Tasmania’s Great Lake is the largest hydro-electric storage in the Central Highlands. The natural Great Lake was first dammed in 1912 and subsequently dammed another three times, with the current rockfill wall completed in 1967. When full, the lake has the capacity to cover an immense 17610 hectares, and hold 3178 million cubic metres of water.

However, in recent years Tasmania’s Central Plateau has suffered low rainfall; the winter of 2006 was the driest on record. This has taken its toll on Great Lake. At the time of writing, it is down to below 20 per cent of hydro generating capacity or around 16.5 metres from full. At this level, the lake can appear barren and unappealing, with low water scars dominating the landscape and many prominent bays having all but disappeared.

The good news is that although not aesthetically pleasing, the current low water levels are creating some outstanding fishing. The typical size of Great Lake fish has increased over the past five years. Low water levels promote better weed growth. With weed comes more invertebrate life, meaning more food for the fish. While both brown and rainbow trout are present, brown trout still dominate and in the 2006 spawning run, the average weight of browns has risen to 2.6 lb. This was a significant increase on the previous year.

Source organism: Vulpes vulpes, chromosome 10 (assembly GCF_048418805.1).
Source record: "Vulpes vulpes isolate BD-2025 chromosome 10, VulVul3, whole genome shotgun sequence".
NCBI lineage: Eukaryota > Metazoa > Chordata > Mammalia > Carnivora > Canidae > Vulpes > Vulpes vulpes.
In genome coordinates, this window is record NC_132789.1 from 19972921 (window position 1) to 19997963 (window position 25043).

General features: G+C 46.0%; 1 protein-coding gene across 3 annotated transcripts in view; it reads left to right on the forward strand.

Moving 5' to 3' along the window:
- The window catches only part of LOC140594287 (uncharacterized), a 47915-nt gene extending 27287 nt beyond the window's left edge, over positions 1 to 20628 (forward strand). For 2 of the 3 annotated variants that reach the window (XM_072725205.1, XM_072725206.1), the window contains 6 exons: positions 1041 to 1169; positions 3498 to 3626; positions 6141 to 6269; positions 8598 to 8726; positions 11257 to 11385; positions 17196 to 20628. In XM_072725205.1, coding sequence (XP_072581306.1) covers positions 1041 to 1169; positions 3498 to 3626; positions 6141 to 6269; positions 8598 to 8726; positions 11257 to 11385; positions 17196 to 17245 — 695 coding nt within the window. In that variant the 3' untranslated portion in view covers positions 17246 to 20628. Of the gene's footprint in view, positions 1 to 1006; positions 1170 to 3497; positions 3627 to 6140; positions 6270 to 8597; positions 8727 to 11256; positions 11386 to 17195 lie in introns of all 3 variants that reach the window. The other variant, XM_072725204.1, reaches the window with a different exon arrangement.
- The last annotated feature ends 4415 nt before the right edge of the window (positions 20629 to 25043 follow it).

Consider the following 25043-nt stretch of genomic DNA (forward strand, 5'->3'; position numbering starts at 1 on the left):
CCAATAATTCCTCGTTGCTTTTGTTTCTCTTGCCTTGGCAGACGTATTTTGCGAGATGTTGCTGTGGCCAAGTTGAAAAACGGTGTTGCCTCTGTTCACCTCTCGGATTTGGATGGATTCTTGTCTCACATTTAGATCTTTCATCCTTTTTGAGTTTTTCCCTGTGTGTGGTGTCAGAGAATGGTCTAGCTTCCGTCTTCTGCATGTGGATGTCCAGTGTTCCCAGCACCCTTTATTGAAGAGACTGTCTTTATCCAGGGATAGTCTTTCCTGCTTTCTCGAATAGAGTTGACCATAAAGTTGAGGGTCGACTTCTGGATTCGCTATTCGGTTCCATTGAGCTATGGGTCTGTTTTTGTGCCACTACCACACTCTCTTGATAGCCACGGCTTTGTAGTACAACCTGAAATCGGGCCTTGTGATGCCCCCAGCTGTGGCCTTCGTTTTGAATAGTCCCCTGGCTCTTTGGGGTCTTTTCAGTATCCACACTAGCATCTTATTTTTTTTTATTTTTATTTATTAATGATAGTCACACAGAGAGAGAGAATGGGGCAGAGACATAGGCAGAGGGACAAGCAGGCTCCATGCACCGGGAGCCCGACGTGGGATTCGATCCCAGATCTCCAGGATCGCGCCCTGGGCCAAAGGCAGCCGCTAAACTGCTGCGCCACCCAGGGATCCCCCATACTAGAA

While Great Lake is one of Tasmania’s most popular trout fisheries, many fly- fishers fail to recognise its full potential. The lake’s large size and exposed nature turns many fly anglers away.Traditionally it has been regarded as an ‘evening rise’ venue where, in calm conditions, it offers very reliable and accessible sport. But if you can look beyond this, with a little confidence and knowledge, you too can experience the fantastic daytime fly fishing it has to offer.

As a fishery, Great Lake is as diverse as it is large. Midges dominate the hatches, but fish rise freely to a range of terrestrial insects. The lake also offers superb polaroiding water for both boat and shore-based anglers. 
On days when no fish can be seen, blind prospecting with a team of dries produces outstanding results.

While the lake offers high quality wet fly fishing, to me it is a dry fly fishery. Leave the dull, overcast days for nearby famous mayfly waters. Best days on Great Lake are blue-sky days with light to moderate winds. Fishing on bright days, with a good wave to open up and create a ‘window’, best allows you to take advantage of the lake’s crystal clear water and the fantastic visual dry fly fishing